The Third Monthly Report is available here. Frazier writes that "satisfactory progress" has been made on important projects. The work was focused on revising departmental policies, which proved difficult and complex, but ultimately successful. Because the work went well, achieving the benchmarks was moved to later months. Frazier also writes about staffing levels. He notes that it is a "universally accepted goal" to increase the number of sworn officers and that the City has used more police academies as the way to achieve this goal. However, attrition numbers will outpace the graduation rates, which also means that new officers will replace experienced officers. Frazier suggests a "more balanced program that includes enhanced recruiting, efforts to slow attrition, and increased efforts to recruit lateral transfers to OPD from other law enforcement agencies."

Frazier lists the following "Significant Events" in August:

  1. The Compliance Director and the City Administrator met to discuss filling the vacant civilian positions.
  2. The Compliance Director's staff chaired a meeting with the department to discuss problems with the crime lab’s Sexual Assault Response Team (SART).
  3. The Compliance Director's staff met with OPD, the Monitors and Sierra Systems about PAS.
  4. The Compliance Director's staff met with an expert about the OPD radios as well as a meeting with a meeting about an alternative radio system.
  5. The Compliance Director's staff attended/evaluated four Use of Force boards, assessed them and shared the concerns and suggestions with Chief Whent.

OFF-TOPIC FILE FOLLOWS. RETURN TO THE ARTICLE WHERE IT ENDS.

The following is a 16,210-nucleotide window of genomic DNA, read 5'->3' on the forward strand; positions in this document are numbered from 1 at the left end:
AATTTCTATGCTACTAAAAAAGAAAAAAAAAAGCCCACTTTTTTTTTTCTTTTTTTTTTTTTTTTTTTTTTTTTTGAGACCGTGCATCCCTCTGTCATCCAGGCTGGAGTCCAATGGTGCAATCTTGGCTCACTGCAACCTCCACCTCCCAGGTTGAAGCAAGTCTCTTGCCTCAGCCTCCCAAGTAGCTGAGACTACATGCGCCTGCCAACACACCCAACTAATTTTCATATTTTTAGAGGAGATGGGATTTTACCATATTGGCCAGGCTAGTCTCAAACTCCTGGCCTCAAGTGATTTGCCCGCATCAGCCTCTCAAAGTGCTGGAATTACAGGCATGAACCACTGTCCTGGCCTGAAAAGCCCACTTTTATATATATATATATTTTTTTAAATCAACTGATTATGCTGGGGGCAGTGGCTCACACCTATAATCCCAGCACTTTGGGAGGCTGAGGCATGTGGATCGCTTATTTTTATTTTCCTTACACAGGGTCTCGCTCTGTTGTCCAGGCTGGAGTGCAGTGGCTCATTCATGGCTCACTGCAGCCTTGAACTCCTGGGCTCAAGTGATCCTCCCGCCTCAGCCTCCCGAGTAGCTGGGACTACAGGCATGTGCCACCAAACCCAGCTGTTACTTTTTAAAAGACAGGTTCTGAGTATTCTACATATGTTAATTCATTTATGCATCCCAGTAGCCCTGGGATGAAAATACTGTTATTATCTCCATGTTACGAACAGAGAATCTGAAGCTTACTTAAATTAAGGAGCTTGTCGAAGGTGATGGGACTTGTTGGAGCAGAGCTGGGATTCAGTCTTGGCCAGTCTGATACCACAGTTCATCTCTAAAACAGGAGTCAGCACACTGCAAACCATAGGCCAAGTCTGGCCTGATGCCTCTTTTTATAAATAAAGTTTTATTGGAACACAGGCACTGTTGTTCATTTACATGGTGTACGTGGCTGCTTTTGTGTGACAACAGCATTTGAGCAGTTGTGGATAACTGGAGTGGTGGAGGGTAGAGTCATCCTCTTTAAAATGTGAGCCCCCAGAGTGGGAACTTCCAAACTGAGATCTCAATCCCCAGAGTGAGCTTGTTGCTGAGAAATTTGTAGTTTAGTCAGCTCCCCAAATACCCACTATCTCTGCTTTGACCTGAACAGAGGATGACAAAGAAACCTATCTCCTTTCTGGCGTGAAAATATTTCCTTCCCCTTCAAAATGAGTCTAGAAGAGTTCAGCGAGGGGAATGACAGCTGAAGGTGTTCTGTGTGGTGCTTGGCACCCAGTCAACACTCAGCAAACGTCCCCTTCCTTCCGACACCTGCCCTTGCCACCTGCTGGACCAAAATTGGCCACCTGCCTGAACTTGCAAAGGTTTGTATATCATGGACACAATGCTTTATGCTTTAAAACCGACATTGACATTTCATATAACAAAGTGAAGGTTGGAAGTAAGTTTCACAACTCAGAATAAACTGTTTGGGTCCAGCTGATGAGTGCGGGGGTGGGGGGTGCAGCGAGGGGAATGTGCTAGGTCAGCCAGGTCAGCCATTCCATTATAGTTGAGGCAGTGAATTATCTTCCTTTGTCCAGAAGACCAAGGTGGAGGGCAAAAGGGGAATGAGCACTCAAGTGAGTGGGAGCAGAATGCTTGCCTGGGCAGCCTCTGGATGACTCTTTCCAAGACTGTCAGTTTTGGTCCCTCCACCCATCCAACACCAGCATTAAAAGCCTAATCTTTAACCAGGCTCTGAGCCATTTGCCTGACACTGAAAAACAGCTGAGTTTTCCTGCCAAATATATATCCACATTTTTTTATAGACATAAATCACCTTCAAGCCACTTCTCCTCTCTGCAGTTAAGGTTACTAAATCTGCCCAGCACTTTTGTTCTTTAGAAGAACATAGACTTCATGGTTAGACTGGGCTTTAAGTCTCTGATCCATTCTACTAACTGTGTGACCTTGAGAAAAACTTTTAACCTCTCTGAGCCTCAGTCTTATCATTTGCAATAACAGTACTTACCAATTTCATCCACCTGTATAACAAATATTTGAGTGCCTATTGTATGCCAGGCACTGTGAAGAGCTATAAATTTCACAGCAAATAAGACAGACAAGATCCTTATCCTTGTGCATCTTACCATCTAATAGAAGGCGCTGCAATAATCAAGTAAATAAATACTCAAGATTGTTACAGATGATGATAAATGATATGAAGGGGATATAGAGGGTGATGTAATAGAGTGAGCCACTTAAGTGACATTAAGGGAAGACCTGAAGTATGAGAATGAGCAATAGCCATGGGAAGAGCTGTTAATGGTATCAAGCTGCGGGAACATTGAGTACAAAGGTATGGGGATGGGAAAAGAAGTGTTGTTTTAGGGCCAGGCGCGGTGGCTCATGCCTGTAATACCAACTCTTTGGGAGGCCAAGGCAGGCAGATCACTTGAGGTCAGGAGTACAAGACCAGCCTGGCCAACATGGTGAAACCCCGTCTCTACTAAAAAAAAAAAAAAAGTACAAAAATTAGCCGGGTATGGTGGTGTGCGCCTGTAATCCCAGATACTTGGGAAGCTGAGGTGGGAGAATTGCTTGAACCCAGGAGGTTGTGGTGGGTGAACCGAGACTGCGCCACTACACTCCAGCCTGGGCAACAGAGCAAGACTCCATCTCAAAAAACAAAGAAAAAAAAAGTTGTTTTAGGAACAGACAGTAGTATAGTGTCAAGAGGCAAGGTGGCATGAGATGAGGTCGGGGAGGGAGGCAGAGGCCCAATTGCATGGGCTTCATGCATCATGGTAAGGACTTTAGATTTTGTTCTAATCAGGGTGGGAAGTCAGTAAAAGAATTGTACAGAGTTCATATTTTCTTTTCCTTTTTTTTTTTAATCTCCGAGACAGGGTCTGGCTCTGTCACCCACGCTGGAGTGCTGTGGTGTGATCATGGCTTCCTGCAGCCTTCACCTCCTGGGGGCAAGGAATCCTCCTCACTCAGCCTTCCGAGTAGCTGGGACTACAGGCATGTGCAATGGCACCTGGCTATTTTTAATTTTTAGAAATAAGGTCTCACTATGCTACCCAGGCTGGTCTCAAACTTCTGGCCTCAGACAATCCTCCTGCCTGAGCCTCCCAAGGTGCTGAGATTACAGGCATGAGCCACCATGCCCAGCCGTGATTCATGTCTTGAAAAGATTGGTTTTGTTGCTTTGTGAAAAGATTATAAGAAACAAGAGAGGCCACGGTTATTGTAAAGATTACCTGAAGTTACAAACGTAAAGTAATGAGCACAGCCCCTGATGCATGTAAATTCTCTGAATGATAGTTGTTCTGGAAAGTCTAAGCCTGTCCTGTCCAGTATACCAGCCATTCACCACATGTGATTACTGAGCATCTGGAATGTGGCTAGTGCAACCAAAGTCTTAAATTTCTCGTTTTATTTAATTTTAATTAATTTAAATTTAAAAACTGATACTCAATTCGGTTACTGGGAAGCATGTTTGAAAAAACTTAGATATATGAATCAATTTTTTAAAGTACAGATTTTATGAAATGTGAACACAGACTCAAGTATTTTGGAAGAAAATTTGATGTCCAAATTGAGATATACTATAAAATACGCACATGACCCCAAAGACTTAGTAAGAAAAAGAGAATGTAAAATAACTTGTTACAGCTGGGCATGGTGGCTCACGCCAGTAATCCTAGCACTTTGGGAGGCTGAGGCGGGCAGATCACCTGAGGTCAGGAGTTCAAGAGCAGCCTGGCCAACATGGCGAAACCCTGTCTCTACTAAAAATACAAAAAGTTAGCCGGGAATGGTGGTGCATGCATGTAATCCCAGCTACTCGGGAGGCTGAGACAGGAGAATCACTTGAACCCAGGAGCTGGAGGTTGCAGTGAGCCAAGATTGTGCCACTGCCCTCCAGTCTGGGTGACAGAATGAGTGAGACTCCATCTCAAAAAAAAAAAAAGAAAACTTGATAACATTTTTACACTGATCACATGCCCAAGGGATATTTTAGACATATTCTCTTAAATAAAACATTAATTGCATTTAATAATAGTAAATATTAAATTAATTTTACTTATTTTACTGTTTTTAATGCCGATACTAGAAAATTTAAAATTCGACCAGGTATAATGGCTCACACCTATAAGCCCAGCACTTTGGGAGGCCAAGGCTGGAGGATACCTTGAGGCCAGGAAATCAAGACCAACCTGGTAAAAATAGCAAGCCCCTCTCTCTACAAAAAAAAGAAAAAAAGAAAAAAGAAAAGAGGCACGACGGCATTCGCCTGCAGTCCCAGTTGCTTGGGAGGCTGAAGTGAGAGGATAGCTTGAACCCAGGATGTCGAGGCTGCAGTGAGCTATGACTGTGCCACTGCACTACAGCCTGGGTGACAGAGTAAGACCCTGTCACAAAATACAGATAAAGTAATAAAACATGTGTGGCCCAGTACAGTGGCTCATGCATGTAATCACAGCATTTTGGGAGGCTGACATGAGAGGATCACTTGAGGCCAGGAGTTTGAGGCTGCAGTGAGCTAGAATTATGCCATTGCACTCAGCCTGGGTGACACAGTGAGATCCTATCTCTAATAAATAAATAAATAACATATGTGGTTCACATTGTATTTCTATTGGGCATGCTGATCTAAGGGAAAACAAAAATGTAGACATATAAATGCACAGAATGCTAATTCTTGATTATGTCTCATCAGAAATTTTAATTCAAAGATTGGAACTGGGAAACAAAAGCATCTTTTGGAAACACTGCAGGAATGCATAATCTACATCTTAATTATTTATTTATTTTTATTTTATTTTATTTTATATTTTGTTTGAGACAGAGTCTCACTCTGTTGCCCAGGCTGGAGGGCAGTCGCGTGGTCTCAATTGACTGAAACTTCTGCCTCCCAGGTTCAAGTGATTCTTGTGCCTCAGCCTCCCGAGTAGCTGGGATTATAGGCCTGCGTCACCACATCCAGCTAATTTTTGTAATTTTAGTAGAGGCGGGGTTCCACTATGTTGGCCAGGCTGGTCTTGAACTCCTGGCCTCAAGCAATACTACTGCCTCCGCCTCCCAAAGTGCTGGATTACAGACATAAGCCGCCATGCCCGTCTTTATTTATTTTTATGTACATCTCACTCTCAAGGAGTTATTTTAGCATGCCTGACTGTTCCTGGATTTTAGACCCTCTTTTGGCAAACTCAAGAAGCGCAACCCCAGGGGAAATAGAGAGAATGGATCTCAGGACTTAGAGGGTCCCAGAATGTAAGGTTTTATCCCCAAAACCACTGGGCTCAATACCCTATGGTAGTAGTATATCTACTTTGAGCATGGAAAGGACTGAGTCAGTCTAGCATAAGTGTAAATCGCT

6. The Compliance Director attended and evaluated two meetings with police officer trainees and the Chief or his staff. Assessments were given to the Chief.
  7. The Compliance Director and staff held a retreat for the OPD leadership team.
  8. The Compliance Director and staff met with the Chief and senior staff to discuss obstacles to hiring and promotion.
  9. The Compliance Director and staff reviewed RFP for an NSA internal audit and gave feedback to OPD.
  10. The Compliance Director’s staff reviewed and approved the DNA Analysis Contract. 
  11. The Compliance Director and staff facilitated a meet-and-confer with the OPD and the OPOA as well as the NSA plaintiffs' attorneys, OPD and the City and came to agreement on a draft revision of the Crowd Control Policy.
  12. The Compliance Director and staff worked OPD and the City on revisions, considerations and updates for many general orders.

The department complied with only 2 of the 11 benchmarks and have pending dates for 9 more in September. Frazier writes that he believes these dates will be met.

Frazier concludes by saying that in the six months of being onsite, "this office has identified a substantial number of Department deficiencies. These deficiencies impact OPD’s operational capacities and the ability of the City and the police department to achieve sustained NSA compliance. They also impede the adoption and implementation of current preferred policing practices. These deficiencies and inadequacies serve as barriers to delivering effective public safety services, addressing violent crime, and sustaining compliance as required by the Court’s order." 

His priorities are creating better programs to make delivering city services possible. He thinks that current command staff is trying hard and that the City continues to cooperate. He calls the progress "satisfactory." 

Fourth Monthly Report (October, 2013)

The fourth monthly report is available here.

In the introduction of the report, Frazier writes that he decided not to move the new civilian Internal Affairs intake positions because it might affect staffing: 

"Preserving the fairness and objectivity of OPD’s internal disciplinary processes is important to OPD’s future. The citizens of Oakland, as well as the working men and women of OPD, both must be confident that the system is effective. If confidence in this system is lost, officer retention, recruiting, and attracting lateral transfer officers from other law enforcement agencies could be damaged."